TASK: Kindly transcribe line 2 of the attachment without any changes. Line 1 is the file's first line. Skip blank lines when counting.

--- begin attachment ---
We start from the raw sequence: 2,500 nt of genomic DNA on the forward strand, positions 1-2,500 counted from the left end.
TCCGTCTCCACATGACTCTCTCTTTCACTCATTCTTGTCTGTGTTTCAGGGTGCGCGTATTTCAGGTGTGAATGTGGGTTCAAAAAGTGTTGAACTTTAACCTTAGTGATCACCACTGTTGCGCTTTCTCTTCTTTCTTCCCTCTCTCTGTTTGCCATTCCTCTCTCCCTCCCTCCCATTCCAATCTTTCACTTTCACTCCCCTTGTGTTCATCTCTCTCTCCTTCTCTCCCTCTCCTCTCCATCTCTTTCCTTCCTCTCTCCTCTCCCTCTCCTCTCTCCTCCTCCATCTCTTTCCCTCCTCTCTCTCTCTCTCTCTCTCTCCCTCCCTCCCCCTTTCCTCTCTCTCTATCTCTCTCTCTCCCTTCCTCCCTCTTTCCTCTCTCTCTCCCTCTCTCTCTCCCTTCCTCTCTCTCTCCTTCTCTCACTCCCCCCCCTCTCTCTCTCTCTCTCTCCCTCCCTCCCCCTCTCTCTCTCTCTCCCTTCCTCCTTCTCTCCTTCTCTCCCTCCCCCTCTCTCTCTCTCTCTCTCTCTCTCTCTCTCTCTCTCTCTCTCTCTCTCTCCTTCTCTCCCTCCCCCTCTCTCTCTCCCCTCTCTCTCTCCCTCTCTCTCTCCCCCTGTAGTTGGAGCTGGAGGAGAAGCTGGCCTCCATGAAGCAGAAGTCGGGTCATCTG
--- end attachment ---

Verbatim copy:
TCCGTCTCCACATGACTCTCTCTTTCACTCATTCTTGTCTGTGTTTCAGGGTGCGCGTATTTCAGGTGTGAATGTGGGTTCAAAAAGTGTTGAACTTTAACCTTAGTGATCACCACTGTTGCGCTTTCTCTTCTTTCTTCCCTCTCTCTGTTTGCCATTCCTCTCTCCCTCCCTCCCATTCCAATCTTTCACTTTCACTCCCCTTGTGTTCATCTCTCTCTCCTTCTCTCCCTCTCCTCTCCATCTCTTTCCTTCCTCTCTCCTCTCCCTCTCCTCTCTCCTCCTCCATCTCTTTCCCTCCTCTCTCTCTCTCTCTCTCTCTCCCTCCCTCCCCCTTTCCTCTCTCTCTATCTCTCTCTCTCCCTTCCTCCCTCTTTCCTCTCTCTCTCCCTCTCTCTCTCCCTTCCTCTCTCTCTCCTTCTCTCACTCCCCCCCCTCTCTCTCTCTCTCTCTCCCTCCCTCCCCCTCTCTCTCTCTCTCCCTTCCTCCTTCTCTCCTTCTCTCCCTCCCCCTCTCTCTCTCTCTCTCTCTCTCTCTCTCTCTCTCTCTCTCTCTCTCTCTCCTTCTCTCCCTCCCCCTCTCTCTCTCCCCTCTCTCTCTCCCTCTCTCTCTCCCCCTGTAGTTGGAGCTGGAGGAGAAGCTGGCCTCCATGAAGCAGAAGTCGGGTCATCTG